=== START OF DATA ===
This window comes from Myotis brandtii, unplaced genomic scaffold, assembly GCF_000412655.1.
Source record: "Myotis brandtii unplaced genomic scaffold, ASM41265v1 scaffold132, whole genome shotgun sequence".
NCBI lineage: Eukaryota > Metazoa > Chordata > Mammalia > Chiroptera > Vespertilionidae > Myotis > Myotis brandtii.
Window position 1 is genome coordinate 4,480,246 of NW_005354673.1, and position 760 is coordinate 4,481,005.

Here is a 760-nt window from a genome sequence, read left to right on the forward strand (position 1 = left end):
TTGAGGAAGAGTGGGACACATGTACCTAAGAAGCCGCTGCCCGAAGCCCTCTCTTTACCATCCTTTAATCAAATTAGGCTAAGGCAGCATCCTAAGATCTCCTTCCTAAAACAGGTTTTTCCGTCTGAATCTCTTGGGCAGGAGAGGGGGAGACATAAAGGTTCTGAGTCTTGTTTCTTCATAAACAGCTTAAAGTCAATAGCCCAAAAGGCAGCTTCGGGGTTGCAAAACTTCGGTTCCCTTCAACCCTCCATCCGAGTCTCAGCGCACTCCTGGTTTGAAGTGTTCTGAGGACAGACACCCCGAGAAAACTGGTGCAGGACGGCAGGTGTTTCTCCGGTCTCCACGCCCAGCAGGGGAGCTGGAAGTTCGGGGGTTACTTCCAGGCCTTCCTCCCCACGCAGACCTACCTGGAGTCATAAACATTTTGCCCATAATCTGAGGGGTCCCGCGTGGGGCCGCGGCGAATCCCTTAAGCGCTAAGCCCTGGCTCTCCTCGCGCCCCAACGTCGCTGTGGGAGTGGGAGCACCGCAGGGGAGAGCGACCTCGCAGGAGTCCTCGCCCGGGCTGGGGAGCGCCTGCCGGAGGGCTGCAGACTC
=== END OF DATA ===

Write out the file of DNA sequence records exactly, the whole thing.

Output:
This window comes from Myotis brandtii, unplaced genomic scaffold, assembly GCF_000412655.1.
Source record: "Myotis brandtii unplaced genomic scaffold, ASM41265v1 scaffold132, whole genome shotgun sequence".
NCBI lineage: Eukaryota > Metazoa > Chordata > Mammalia > Chiroptera > Vespertilionidae > Myotis > Myotis brandtii.
Window position 1 is genome coordinate 4,480,246 of NW_005354673.1, and position 760 is coordinate 4,481,005.

Here is a 760-nt window from a genome sequence, read left to right on the forward strand (position 1 = left end):
TTGAGGAAGAGTGGGACACATGTACCTAAGAAGCCGCTGCCCGAAGCCCTCTCTTTACCATCCTTTAATCAAATTAGGCTAAGGCAGCATCCTAAGATCTCCTTCCTAAAACAGGTTTTTCCGTCTGAATCTCTTGGGCAGGAGAGGGGGAGACATAAAGGTTCTGAGTCTTGTTTCTTCATAAACAGCTTAAAGTCAATAGCCCAAAAGGCAGCTTCGGGGTTGCAAAACTTCGGTTCCCTTCAACCCTCCATCCGAGTCTCAGCGCACTCCTGGTTTGAAGTGTTCTGAGGACAGACACCCCGAGAAAACTGGTGCAGGACGGCAGGTGTTTCTCCGGTCTCCACGCCCAGCAGGGGAGCTGGAAGTTCGGGGGTTACTTCCAGGCCTTCCTCCCCACGCAGACCTACCTGGAGTCATAAACATTTTGCCCATAATCTGAGGGGTCCCGCGTGGGGCCGCGGCGAATCCCTTAAGCGCTAAGCCCTGGCTCTCCTCGCGCCCCAACGTCGCTGTGGGAGTGGGAGCACCGCAGGGGAGAGCGACCTCGCAGGAGTCCTCGCCCGGGCTGGGGAGCGCCTGCCGGAGGGCTGCAGACTC